Home Science Mysteries 'Hellboy,' a New Dinosaur Species Found That's 68 Million Years Old

‘Hellboy,’ a New Dinosaur Species Found That’s 68 Million Years Old

The fossil of a dinosaur has been discovered on a Canadian riverbank, where it had been entombed for 68 million years, and it is “one of the most unusual horned dinosaurs ever discovered.”

Horned dinosaurs were a formidable group of Cretaceous Period plant-eaters. Regaliceratops lived near the end of the age of dinosaurs. Image: Via Royal Tyrrell Museum
Horned dinosaurs were a formidable group of Cretaceous Period plant-eaters. Regaliceratops lived near the end of the age of dinosaurs.
(Image: Via Royal Tyrrell Museum)

The scientists have described it as one of the most unique horned dinosaurs ever discovered. It is a beast that boasts an exotic set of facial horns and spines around the edge of the bony frill at the back of its skull.

It possessed a large conical horn over its nose and a pair of small, forward-curving horns over its eyes that were puny compared to its bigger close relative, Triceratops. Image: Via Royal Tyrrell Museum
It possessed a large conical horn over its nose, and a pair of small, forward-curving horns over its eyes that were puny compared to its bigger close relative, Triceratops. (Image: Via Royal Tyrrell Museum)

“This new animal is definitely one of the weirdest horned dinosaurs,” said paleontologist Caleb Brown of the Royal Tyrrell Museum of Palaeontology in Alberta. It has been named Regaliceratops peterhewsi.

Dinosaur dscovery in Alberta, Canada:

“How weird it is really only becomes fully apparent when you compare it to its close relatives, in which case it stands out like a sore thumb.”

Schematic line drawings of a Centrosaurine (Styracosaurus) and a Chasmosaurinae (Triceratops) with the new horned dinosaur Regaliceratops. Although Regaliceratops is closely related to Triceratops, the features of the horns and frill are superficially similar to centrosaurines. Image: Via Royal Tyrrell Museum
Schematic line drawings of a Centrosaurine (Styracosaurus) and a Chasmosaurinae (Triceratops) with the new horned dinosaur Regaliceratops. Although Regaliceratops is closely related to Triceratops, the features of the horns and frill are superficially similar to centrosaurines.
(Image: Via Royal Tyrrell Museum)

The dinosaur has been nicknamed after the comic book character “Hellboy” due to the difficulty collecting the specimen and for the challenging preparation process to remove it from the very hard rock in which it was encased, wrote the Royal Tyrrell Museum.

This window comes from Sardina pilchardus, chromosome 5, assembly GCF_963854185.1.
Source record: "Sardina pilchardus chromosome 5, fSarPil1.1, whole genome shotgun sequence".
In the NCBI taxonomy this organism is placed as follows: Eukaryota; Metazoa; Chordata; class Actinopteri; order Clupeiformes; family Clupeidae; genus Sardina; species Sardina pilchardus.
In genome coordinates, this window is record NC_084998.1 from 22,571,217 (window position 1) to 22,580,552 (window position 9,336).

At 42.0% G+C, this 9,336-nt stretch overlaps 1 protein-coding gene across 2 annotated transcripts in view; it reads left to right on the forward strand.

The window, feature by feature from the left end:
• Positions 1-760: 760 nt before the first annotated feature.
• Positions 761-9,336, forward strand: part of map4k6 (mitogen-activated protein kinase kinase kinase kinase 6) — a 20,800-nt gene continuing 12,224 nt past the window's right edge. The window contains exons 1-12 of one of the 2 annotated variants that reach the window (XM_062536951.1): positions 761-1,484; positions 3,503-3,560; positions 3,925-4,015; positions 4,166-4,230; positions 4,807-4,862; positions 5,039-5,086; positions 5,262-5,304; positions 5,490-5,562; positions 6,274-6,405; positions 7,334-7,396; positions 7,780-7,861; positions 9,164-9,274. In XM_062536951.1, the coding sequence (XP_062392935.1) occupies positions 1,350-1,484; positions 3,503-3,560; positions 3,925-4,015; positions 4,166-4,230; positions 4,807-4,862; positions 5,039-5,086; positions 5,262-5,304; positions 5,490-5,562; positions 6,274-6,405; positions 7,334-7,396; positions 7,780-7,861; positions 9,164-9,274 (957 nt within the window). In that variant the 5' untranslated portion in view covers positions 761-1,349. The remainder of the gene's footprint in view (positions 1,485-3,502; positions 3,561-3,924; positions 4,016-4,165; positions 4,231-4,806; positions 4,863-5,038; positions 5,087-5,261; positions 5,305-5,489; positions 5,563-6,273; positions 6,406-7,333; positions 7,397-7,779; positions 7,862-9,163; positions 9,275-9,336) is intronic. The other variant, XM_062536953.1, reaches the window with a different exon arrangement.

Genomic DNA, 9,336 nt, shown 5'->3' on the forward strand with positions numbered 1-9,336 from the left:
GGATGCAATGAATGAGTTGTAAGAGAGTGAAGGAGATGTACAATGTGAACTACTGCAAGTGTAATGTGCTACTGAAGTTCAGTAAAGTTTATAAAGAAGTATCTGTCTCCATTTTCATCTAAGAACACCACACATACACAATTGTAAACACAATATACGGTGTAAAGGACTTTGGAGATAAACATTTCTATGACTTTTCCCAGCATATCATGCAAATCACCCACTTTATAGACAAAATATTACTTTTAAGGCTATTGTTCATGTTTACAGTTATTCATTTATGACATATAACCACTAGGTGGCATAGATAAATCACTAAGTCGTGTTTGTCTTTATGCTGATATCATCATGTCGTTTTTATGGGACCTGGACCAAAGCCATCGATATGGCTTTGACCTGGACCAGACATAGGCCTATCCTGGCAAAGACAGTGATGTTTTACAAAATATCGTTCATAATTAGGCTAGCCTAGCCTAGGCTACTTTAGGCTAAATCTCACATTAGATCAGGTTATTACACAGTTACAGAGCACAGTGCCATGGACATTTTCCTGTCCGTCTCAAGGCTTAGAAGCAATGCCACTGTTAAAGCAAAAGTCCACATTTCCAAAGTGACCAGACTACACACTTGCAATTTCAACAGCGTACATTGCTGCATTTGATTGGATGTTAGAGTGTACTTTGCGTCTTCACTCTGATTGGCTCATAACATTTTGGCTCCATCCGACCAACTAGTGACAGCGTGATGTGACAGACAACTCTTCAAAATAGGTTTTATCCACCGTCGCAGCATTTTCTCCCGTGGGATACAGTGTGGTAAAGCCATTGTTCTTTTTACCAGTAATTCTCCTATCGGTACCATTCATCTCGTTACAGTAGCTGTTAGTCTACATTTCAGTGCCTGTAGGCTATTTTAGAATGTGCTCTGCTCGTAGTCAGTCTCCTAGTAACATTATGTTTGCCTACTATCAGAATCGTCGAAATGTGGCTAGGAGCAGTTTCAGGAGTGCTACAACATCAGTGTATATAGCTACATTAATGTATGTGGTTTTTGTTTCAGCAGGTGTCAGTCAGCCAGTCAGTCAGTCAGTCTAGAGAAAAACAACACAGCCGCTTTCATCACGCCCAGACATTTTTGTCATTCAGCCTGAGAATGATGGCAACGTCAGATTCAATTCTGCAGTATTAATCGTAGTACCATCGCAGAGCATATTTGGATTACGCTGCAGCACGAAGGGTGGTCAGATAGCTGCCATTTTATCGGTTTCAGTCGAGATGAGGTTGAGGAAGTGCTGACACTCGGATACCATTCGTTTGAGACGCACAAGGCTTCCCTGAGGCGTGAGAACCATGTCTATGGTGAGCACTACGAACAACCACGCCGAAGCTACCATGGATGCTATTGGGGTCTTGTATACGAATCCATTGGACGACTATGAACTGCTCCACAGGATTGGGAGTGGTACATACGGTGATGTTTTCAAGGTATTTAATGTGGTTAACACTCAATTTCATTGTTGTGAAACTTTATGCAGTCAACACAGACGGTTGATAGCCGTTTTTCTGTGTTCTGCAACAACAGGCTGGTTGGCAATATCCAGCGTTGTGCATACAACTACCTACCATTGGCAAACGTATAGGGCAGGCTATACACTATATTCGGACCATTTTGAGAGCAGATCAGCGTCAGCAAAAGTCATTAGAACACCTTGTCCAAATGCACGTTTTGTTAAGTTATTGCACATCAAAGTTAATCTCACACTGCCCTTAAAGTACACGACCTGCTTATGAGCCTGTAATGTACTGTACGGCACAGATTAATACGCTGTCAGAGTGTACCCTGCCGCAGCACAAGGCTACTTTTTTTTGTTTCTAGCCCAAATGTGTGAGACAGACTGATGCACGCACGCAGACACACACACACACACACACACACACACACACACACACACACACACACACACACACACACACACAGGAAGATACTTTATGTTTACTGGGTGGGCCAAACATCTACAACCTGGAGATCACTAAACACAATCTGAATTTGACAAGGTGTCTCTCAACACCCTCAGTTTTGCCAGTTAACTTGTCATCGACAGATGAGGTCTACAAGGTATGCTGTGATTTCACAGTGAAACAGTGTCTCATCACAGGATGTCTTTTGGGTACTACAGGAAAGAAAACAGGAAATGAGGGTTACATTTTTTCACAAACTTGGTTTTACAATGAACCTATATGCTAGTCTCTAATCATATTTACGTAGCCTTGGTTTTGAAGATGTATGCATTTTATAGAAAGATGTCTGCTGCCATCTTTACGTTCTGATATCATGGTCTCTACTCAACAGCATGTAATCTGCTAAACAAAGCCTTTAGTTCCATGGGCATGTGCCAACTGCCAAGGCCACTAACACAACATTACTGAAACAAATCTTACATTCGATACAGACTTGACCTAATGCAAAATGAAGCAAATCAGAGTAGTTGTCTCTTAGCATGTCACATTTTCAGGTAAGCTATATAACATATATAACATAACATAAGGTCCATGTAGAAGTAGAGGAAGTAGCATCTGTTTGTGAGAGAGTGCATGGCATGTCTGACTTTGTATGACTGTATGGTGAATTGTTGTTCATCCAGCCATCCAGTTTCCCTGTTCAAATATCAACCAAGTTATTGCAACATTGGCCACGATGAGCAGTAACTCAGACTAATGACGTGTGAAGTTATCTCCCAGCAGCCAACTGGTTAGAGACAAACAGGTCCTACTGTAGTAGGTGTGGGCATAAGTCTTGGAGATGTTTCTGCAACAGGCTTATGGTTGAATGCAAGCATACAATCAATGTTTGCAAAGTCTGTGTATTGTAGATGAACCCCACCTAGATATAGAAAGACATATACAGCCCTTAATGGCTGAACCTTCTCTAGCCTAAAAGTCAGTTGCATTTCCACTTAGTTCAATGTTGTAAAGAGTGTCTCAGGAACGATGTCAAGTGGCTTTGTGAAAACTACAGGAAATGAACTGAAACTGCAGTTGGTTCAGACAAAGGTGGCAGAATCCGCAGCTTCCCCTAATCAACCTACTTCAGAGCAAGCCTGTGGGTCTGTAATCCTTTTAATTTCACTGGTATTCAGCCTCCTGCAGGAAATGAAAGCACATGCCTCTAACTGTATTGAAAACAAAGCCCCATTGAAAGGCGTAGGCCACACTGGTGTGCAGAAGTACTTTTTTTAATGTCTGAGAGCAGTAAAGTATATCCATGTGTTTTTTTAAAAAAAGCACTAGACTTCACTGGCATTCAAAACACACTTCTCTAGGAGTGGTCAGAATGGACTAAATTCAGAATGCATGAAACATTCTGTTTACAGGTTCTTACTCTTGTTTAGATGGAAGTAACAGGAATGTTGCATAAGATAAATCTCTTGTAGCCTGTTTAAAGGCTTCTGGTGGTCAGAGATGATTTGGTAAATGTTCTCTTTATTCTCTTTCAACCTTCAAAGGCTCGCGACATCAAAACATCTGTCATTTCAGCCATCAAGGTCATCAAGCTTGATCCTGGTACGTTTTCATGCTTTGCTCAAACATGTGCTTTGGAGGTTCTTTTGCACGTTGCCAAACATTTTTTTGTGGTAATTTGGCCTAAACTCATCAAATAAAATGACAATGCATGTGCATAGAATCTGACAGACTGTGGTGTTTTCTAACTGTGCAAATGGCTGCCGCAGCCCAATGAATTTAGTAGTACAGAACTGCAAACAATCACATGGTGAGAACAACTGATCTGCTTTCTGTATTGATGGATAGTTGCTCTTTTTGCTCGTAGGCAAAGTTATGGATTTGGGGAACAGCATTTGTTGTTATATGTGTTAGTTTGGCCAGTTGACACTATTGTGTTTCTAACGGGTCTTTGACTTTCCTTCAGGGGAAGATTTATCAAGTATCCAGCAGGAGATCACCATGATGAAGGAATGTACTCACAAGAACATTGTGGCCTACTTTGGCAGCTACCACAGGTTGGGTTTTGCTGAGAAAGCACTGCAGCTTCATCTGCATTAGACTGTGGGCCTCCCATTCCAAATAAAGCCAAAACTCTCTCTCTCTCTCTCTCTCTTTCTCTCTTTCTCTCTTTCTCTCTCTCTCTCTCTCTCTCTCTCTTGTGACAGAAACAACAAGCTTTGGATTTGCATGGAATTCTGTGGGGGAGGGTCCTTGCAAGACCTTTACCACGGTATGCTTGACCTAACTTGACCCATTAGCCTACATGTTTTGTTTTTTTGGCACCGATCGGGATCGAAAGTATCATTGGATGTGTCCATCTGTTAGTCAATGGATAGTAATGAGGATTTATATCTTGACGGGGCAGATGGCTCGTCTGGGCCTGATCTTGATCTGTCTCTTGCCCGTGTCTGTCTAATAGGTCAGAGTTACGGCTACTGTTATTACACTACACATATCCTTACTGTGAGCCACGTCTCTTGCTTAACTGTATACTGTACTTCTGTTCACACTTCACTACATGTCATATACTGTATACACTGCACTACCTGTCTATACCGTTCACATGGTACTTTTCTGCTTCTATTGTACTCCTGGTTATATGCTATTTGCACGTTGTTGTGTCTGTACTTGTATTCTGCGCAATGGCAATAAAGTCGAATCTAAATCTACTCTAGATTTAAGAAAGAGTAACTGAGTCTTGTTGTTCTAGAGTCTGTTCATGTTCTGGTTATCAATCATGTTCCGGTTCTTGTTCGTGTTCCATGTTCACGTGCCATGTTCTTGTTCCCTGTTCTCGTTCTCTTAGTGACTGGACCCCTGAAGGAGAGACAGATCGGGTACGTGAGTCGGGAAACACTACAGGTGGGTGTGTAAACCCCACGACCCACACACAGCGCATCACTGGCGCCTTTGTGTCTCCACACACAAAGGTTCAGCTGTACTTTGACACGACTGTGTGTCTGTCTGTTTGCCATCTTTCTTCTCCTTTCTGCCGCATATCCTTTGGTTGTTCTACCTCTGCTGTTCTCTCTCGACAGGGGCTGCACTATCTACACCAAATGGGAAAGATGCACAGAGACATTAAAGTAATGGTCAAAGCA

Artistic life reconstruction of the new horned dinosaur Regaliceratops peterhewsi in the palaeoenvironment of the Late Cretaceous of Alberta, Canada. Image: Royal Tyrrell Museum of Palaeontology, Drumheller, Alberta. Art by Julius T. Csotonyi.
Artistic life reconstruction of the new horned dinosaur Regaliceratops peterhewsi in the palaeoenvironment of the Late Cretaceous of Alberta, Canada.
(Image: Royal Tyrrell Museum of Palaeontology, Drumheller, Alberta, Art by Julius T. Csotonyi)

“We did have an earlier, politically incorrect name for it, but with great effort we managed to stop ourselves using it after a few months,” paleontologist Donald Henderson said.

A new species discovered—Regaliceratops peterhewsi:

https://www.youtube.com/watch?v=piJJsLSAkFU&feature=youtu.be

The discovery was made by Calgary resident Peter Hews, a geologist in the petroleum industry, in 2005.

The snout was sticking out of a cliff along the Oldman River in southwestern Alberta, Canada.

Horned dinosaurs have not been found in this area before.

Seven bony spines in triangular and pentagonal shapes formed a halo around the edge of its large shield-like frill. Nearly the entire skull, but rest of the skeleton was not found. Image: Via Royal Tyrrell Museum
Seven bony spines in triangular and pentagonal shapes form a halo around the edge of its large shield-like frill. Nearly the entire skull was found, but not the rest of the skeleton. (Image: Via Royal Tyrrell Museum)

Regaliceratops, similar in size to today’s largest rhinos, was estimated at 5 meters long, 1.5 meters tall at the hips, and weighing about 1.5 tonnes. “Think of it like a big SUV,” Dr Brown said. The research appears in the journal Current Biology.

Seven bony spines in triangular and pentagonal shapes formed a halo around the edge of its large shield-like frill. Image: Via Royal Tyrrell Museum
Seven bony spines in triangular and pentagonal shapes formed a halo around the edge of its large shield-like frill.
(Image: Via Royal Tyrrell Museum)

The research on this specimen was completed by Royal Tyrrell Museum scientists Dr. Caleb Brown, a Post-doctoral Fellow, and Dr. Donald Henderson, Curator of Dinosaurs. Their research has greatly increased the understanding of the evolution of horned dinosaurs, said the Royal Tyrrell Museum.

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Troy Oakes
Troy was born and raised in Australia and has always wanted to know why and how things work, which led him to his love for science. He is a professional photographer and enjoys taking pictures of Australia's beautiful landscapes. He is also a professional storm chaser where he currently lives in Hervey Bay, Australia.

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